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healthbriefs


Acupuncture’s Growing Acceptance O


ne in 10 American adults has received acupuncture at least once and nearly half of them say they are “extremely” or “very” satis- fied with their treatment, according to a survey


sponsored by the National Certification Commission for Acupuncture and Ori- ental Medicine. Sixty percent of survey respondents readily accepted the idea of acupuncture as a treatment option, and 20 percent have used other forms of Oriental medicine, including herbs and Chinese bodywork.


Acupuncture and Oriental Medicine Day is observed on Oct. 24. For more information, visit aomday.org.


MORE PLASTICS, MORE OBESE KIDS A


causal link between the worldwide epidemic of childhood obesity and phthalates commonly used in soft plastics, packaging and many personal care prod- ucts is becoming more evident. A Korean study from Sanggye Paik Hospital at the Inje


University College of Medicine, in Seoul, shows that the risk of childhood obesity increases with the level of DEHP (di-2-ethylhexyl phthalate) in the bloodstream. The study indicates that phthalates may change gene expression associated with fat metabolism. DEHP in particular is a suspected endocrine disruptor, or hormone-altering agent. Children with the highest DEHP levels were nearly five times more likely of being obese than children with the lowest levels. The scien- tists studied 204 children ages 6 to 13, of whom 105 were obese. A chemical commonly used to soften plastics, DEHP is found in some chil- dren’s toys, as well as myriad household items. Phthalates can be found in paci- fiers, plastic food packaging, medical equipment and building materials like vinyl flooring. Personal care products such as soap, shampoo and nail polish may also contain phthalates.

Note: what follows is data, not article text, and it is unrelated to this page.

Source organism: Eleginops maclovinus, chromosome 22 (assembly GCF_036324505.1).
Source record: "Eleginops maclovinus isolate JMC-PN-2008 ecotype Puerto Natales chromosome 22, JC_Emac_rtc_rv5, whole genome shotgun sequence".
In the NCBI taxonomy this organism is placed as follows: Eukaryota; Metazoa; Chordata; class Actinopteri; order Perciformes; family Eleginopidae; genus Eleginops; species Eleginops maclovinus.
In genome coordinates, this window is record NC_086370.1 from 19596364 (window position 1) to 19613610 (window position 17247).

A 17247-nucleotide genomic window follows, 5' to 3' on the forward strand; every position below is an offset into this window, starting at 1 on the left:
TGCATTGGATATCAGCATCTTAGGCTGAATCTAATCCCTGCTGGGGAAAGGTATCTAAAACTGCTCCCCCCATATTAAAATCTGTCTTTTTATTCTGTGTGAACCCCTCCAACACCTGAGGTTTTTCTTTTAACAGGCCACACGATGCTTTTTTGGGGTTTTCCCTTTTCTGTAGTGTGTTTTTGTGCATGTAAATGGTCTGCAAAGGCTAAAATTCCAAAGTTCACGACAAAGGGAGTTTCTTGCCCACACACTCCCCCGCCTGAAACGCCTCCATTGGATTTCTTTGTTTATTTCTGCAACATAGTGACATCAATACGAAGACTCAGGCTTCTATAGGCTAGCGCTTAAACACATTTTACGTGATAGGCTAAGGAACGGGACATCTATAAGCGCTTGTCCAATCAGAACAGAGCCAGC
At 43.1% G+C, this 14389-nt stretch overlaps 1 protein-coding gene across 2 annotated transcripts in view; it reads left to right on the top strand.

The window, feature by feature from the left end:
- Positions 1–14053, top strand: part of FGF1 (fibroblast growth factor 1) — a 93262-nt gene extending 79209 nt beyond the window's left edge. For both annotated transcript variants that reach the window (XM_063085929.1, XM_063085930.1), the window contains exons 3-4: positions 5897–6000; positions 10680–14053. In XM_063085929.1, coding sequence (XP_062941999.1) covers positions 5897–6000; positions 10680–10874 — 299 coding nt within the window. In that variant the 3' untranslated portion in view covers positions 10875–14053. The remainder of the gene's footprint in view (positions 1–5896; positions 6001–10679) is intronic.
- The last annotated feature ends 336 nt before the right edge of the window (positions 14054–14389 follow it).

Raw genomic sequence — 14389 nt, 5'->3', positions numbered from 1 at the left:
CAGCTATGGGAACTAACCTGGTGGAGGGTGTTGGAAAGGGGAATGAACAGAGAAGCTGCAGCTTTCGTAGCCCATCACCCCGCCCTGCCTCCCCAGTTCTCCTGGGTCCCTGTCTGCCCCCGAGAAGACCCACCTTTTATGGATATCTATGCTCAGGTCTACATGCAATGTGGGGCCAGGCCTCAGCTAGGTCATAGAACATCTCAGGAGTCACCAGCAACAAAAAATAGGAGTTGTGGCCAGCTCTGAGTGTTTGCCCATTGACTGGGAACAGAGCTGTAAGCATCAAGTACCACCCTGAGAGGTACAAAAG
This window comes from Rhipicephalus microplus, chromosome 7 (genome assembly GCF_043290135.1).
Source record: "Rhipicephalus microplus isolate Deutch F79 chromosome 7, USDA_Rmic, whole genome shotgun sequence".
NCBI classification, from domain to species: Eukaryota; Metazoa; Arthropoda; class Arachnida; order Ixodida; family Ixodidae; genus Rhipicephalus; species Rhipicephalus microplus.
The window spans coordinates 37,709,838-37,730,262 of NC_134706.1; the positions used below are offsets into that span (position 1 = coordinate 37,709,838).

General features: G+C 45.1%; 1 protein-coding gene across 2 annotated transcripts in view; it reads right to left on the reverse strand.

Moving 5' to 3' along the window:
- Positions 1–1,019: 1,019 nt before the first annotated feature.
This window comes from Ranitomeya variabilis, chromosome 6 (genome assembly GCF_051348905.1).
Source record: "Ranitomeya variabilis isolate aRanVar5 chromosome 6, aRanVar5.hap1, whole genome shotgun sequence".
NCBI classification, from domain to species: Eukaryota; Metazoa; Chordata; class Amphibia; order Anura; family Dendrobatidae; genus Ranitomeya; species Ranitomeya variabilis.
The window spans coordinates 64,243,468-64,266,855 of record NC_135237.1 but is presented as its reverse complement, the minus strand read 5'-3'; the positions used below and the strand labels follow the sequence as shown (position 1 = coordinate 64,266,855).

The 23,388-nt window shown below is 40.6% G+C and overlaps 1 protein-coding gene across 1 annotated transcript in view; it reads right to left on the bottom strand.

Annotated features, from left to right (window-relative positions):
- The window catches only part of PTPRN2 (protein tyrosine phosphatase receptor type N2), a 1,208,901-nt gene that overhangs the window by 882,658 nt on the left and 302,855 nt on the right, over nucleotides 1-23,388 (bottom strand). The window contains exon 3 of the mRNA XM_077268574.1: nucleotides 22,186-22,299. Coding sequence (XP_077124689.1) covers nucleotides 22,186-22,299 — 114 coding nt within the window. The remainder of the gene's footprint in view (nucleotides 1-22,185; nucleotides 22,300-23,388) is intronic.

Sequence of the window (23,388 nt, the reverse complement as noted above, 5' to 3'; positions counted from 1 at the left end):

Dulse Seaweed a Heart Health Powerhouse D


Grapes Grapple with Metabolic Syndrome


I


t’s high season for grapes, and consuming any variety of this sweet fruit—red, green or black— may help protect against organ damage associ- ated with the progression of metabolic syndrome, according to new research presented at the 2013 Experimental Biology Conference, in Boston. Natural components in grapes, known as poly- phenols, are thought to be responsible for this benefit.


Metabolic syndrome comprises a cluster of conditions—increased blood pressure, high blood sugar level, excess body fat around the waist and abnor- mal cholesterol levels—that occur together, increasing the risk of heart disease, stroke and diabetes. Working with lab animals, re-


ulse (palmaria palmata), a protein-rich red sea- weed, could become a new protein source to compete with current protein crops like soybeans, according to scientists at Ireland’s Teagasc Food Research Centre. Dulse harvested from October to January usually has the highest protein content.


This functional food also contributes levels of essential amino acids such as leucine, valine and methionine, similar to those contained in legumes like peas or beans. It may even help protect against cardiovascular disease. The Agriculture and Food Development Authority reports that for the first time, researchers have identi- fied a renin-inhibitory peptide in dulse that helps to reduce high blood pressure, like ACE-1 inhibitors commonly used in drug therapy.


8 Hudson County NAHudson.com


searchers found that three months of a grape-enriched diet significantly re- duced inflammatory markers through- out the body, most significantly in the liver and abdominal fat tissue. The diet also reduced the fat weight of the animals’ liver, kidneys and abdomen compared with those that were on a control diet. The grape intake also in- creased markers of antioxidant defense, particularly in the liver and kidneys. “Our study suggests that a grape- enriched diet may play a critical role in protecting against metabolic syndrome and the toll it takes on the body and its organs,” says lead investigator E. Mitchell Seymour, Ph.D., of the University of Michigan Health Sys- tem. “Both inflammation and oxidative stress play a role in cardiovascular disease progression and organ dysfunc- tion in Type 2 diabetes.”


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